Visa and Mastercard both made key announcements regarding their stance on digital assets and cryptocurrencies this week.
Visa has reaffirmed its relationships with cryptocurrency companies such as Coinbase, Fold, and Anchorage. Meanwhile, Mastercard says that it will expand its range of crypto card partnerships, beginning with the payments company Wirex.
Today, Mastercard announced the expansion of its #cryptocurrency program. This move makes it simpler and faster for partners to bring secure, compliant payment cards to market and easier for consumers to hold and activate cryptocurrencies. https://t.co/6xhiRk1YTM pic.twitter.com/2l8YypSMFp
— Mastercard News (@MastercardNews) July 20, 2020
The pro-crypto stance of each company raises an important question: whether either firm will move beyond simple partnerships and introduce its own cryptocurrency.
Visa, Mastercard Patents Suggest Crypto Projects
Both companies seem to be considering blockchain technology, at least in theory. Mastercard has filed over 80 blockchain patents, while Visa has filed over 24 blockchain patents.
Visa, for example, has filed a patent for a digital currency that could rely on Ethereum. Mastercard, meanwhile, has filed a patent that could be used to create new permissioned blockchains with support for multiple currencies. However, on closer inspection, those patents typically describe ways in which the companies could handle cryptocurrencies or make use of blockchain technology. They do not suggest that Mastercard or Visa are planning to issue a Bitcoin-like cryptocurrency.
Furthermore, there is no guarantee those patents will be put into practice; Mastercard and Visa simply control the intellectual property for the technologies those patents describe.
Regulations Pose Issues for Cryptocurrency
Regulations could also discourage Mastercard and Visa from creating a cryptocurrency. Though both companies are in a position to navigate those regulations, doing so might take time.
Relevant is the fact that both companies left Facebook’s Libra Association over regulatory concerns in late 2019. Alfred F. Kelly, CEO of VISA, has said that VISA did not see “how regulatory requirements were going to be able to be met” by Facebook. Mastercard CEO Ajay Banga, meanwhile, has said that Libra could not commit to being “fully compliant with local law.”
Given that Mastercard and Visa have high standards for regulatory compliance, both companies would surely go to great lengths before offering a cryptocurrency product to the general public.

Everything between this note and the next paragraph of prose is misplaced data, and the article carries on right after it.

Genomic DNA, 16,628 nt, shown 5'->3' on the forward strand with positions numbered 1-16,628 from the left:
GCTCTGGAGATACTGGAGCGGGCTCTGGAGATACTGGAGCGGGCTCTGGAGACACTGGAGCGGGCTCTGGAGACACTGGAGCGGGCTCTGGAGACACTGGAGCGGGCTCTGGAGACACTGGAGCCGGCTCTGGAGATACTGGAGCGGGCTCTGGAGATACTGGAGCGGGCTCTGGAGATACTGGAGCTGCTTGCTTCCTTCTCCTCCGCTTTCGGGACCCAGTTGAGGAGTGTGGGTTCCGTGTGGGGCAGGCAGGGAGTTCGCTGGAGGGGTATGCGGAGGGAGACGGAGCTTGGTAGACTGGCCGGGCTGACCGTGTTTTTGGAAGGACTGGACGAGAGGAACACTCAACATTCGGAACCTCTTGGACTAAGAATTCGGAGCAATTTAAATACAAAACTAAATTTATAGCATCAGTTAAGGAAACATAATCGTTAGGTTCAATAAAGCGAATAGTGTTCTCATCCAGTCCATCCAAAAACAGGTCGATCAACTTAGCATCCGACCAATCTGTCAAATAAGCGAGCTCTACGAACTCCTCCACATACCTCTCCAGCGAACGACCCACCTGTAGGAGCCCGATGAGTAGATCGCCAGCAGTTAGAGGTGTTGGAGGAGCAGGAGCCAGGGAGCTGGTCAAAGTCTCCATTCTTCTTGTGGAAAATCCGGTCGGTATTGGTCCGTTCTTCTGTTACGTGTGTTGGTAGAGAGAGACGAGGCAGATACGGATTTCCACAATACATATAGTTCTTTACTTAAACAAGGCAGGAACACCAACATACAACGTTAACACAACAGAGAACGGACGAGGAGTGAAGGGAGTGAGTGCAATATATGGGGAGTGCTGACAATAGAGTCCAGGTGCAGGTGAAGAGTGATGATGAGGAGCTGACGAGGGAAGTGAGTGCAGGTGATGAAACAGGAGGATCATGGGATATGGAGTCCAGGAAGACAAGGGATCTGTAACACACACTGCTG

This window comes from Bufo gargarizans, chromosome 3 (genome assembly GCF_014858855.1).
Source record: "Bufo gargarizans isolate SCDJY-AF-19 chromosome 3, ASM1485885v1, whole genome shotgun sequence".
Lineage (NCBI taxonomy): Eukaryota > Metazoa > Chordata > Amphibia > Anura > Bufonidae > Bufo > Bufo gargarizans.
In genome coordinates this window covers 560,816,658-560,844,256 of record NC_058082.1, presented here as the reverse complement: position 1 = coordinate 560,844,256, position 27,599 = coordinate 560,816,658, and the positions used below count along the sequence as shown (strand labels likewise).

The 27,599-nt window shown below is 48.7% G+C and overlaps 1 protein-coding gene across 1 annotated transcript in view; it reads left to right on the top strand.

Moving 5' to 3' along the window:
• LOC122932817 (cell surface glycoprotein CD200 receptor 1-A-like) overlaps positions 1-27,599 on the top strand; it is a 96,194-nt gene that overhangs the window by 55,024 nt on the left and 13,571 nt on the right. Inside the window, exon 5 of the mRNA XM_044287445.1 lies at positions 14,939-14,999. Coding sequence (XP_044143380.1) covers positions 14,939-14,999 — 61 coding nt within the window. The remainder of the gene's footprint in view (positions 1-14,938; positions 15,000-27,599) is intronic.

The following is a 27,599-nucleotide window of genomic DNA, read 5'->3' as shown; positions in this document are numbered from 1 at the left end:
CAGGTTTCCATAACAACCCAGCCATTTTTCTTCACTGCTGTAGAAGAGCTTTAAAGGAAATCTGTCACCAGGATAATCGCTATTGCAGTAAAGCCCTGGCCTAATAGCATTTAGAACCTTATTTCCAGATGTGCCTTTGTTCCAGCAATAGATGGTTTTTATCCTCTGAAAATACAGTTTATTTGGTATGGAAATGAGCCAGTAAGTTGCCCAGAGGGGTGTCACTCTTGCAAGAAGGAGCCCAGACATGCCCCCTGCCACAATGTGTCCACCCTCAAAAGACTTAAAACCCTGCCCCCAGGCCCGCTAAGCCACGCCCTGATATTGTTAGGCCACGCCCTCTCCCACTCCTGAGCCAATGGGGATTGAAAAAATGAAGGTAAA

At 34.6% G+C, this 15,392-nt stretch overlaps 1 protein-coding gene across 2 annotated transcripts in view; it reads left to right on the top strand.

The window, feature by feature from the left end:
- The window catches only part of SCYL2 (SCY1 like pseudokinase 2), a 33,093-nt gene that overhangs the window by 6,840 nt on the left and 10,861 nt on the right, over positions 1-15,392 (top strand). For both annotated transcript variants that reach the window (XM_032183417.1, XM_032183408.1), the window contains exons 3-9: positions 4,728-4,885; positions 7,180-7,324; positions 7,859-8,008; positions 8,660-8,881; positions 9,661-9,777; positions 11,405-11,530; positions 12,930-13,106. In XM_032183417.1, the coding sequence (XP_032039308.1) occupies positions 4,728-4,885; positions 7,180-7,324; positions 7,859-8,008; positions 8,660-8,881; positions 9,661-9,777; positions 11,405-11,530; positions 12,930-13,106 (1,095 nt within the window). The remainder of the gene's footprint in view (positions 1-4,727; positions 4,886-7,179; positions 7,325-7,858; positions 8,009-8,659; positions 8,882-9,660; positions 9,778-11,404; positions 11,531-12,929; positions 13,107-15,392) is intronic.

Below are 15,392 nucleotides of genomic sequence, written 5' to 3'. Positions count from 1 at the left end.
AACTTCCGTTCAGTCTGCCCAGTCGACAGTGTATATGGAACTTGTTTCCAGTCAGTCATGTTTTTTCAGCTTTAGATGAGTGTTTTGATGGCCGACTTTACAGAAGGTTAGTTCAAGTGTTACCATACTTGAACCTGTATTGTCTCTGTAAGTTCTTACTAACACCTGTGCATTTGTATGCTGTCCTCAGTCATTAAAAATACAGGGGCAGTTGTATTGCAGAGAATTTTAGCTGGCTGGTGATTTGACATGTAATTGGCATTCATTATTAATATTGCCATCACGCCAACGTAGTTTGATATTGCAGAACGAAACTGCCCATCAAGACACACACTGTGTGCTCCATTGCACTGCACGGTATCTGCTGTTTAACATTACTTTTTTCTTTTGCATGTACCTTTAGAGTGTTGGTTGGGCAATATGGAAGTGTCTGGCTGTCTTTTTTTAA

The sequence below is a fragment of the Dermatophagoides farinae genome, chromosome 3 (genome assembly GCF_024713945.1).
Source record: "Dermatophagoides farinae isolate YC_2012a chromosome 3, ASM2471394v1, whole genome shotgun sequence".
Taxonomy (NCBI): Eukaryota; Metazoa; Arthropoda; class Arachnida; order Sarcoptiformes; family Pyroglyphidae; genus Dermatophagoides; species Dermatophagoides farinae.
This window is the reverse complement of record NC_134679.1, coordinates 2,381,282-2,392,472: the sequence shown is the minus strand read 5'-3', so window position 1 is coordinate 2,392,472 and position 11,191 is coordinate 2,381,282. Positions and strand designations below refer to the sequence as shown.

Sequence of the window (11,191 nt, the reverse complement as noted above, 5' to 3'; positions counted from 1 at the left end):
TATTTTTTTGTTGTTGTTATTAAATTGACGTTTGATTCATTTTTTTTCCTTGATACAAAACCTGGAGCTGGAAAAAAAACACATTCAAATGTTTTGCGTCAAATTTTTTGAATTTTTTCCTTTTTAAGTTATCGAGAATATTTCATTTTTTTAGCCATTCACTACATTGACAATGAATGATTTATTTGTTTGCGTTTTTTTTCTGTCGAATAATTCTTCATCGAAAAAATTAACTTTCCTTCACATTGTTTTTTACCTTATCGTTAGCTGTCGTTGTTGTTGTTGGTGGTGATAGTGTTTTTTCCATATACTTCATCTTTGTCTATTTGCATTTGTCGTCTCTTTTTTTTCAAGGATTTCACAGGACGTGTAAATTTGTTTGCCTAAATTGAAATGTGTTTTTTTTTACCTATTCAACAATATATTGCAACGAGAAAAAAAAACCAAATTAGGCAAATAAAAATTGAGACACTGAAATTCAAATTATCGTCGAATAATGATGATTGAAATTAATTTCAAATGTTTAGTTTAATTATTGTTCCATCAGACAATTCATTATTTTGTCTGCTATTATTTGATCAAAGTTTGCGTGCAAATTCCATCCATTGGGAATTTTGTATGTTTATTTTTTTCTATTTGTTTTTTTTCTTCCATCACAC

Stablecoins are Feasible
If Mastercard or Visa ever launch a blockchain project that is thoroughly their own, it seems likely that they would imitate banks and companies that have already done so.
JP Morgan provides one model. The firm launched its Quorum blockchain in 2016 and initially used it to handle clients’ custom assets. Later, JP Morgan announced JPM Coin, a privately circulated stablecoin that might eventually trade publicly. Wells Fargo, which has built an internal stablecoin on Corda’s enterprise blockchain, provides a similar model to follow.
Mastercard and Visa have no plans to create a stablecoin in this vein, but banks have paved the way for such a product.
The Immediate Future: Blockchain
Right now, most companies are naturally working with Bitcoin and other popular cryptocurrencies that are in high demand.
Visa and Mastercard realize this: Visa says that it “plans to support the digital currencies and blockchain networks that our clients and partners demand.” In contrast, Mastercard says that its crypto efforts are based on “consumer interest and investment.”
Other notable payment companies are also focusing on existing cryptocurrencies. Square’s Cash App has supported Bitcoin since 2017, while corporate insiders say that PayPal plans to offer crypto trading by the end of the summer. To face the competition, Visa and Mastercard only need to offer access to crypto; they do not need to create their own coin.
It must also be noted that greater involvement of credit card companies may be damaging to crypto, as those companies can exercise control over people’s transactions, counter to the ethos of Bitcoin.